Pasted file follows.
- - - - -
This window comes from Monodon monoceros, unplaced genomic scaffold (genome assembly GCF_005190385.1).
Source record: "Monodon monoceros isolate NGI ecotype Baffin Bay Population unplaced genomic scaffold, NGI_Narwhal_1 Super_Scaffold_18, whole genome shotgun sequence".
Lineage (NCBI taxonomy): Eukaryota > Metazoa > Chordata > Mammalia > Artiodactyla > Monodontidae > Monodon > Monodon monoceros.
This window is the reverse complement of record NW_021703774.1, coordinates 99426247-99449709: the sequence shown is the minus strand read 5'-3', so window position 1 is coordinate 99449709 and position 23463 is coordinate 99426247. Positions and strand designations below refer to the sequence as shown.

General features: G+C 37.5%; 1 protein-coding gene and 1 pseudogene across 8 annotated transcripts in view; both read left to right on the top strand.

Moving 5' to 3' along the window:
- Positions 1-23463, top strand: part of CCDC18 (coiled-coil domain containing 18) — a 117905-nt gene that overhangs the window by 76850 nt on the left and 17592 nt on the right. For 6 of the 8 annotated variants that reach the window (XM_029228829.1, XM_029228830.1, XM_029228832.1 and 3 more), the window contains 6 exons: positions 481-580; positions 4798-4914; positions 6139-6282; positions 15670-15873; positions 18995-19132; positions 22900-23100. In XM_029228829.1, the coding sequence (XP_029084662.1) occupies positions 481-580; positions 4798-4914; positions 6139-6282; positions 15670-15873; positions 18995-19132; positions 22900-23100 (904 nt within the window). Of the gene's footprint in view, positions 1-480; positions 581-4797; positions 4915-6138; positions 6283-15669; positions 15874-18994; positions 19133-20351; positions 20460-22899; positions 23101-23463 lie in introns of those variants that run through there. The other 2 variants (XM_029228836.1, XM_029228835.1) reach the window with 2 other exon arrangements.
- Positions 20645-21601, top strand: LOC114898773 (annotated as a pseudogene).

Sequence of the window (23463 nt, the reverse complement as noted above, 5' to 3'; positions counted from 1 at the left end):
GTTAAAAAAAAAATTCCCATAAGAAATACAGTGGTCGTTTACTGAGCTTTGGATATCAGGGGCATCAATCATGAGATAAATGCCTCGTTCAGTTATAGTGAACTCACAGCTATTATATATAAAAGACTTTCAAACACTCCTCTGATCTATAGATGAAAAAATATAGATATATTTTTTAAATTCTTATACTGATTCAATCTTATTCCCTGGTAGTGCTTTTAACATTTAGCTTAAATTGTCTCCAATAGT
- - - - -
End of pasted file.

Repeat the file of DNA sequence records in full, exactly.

This window comes from Monodon monoceros, unplaced genomic scaffold (genome assembly GCF_005190385.1).
Source record: "Monodon monoceros isolate NGI ecotype Baffin Bay Population unplaced genomic scaffold, NGI_Narwhal_1 Super_Scaffold_18, whole genome shotgun sequence".
Lineage (NCBI taxonomy): Eukaryota > Metazoa > Chordata > Mammalia > Artiodactyla > Monodontidae > Monodon > Monodon monoceros.
This window is the reverse complement of record NW_021703774.1, coordinates 99426247-99449709: the sequence shown is the minus strand read 5'-3', so window position 1 is coordinate 99449709 and position 23463 is coordinate 99426247. Positions and strand designations below refer to the sequence as shown.

General features: G+C 37.5%; 1 protein-coding gene and 1 pseudogene across 8 annotated transcripts in view; both read left to right on the top strand.

Moving 5' to 3' along the window:
- Positions 1-23463, top strand: part of CCDC18 (coiled-coil domain containing 18) — a 117905-nt gene that overhangs the window by 76850 nt on the left and 17592 nt on the right. For 6 of the 8 annotated variants that reach the window (XM_029228829.1, XM_029228830.1, XM_029228832.1 and 3 more), the window contains 6 exons: positions 481-580; positions 4798-4914; positions 6139-6282; positions 15670-15873; positions 18995-19132; positions 22900-23100. In XM_029228829.1, the coding sequence (XP_029084662.1) occupies positions 481-580; positions 4798-4914; positions 6139-6282; positions 15670-15873; positions 18995-19132; positions 22900-23100 (904 nt within the window). Of the gene's footprint in view, positions 1-480; positions 581-4797; positions 4915-6138; positions 6283-15669; positions 15874-18994; positions 19133-20351; positions 20460-22899; positions 23101-23463 lie in introns of those variants that run through there. The other 2 variants (XM_029228836.1, XM_029228835.1) reach the window with 2 other exon arrangements.
- Positions 20645-21601, top strand: LOC114898773 (annotated as a pseudogene).

Sequence of the window (23463 nt, the reverse complement as noted above, 5' to 3'; positions counted from 1 at the left end):
GTTAAAAAAAAAATTCCCATAAGAAATACAGTGGTCGTTTACTGAGCTTTGGATATCAGGGGCATCAATCATGAGATAAATGCCTCGTTCAGTTATAGTGAACTCACAGCTATTATATATAAAAGACTTTCAAACACTCCTCTGATCTATAGATGAAAAAATATAGATATATTTTTTAAATTCTTATACTGATTCAATCTTATTCCCTGGTAGTGCTTTTAACATTTAGCTTAAATTGTCTCCAATAGT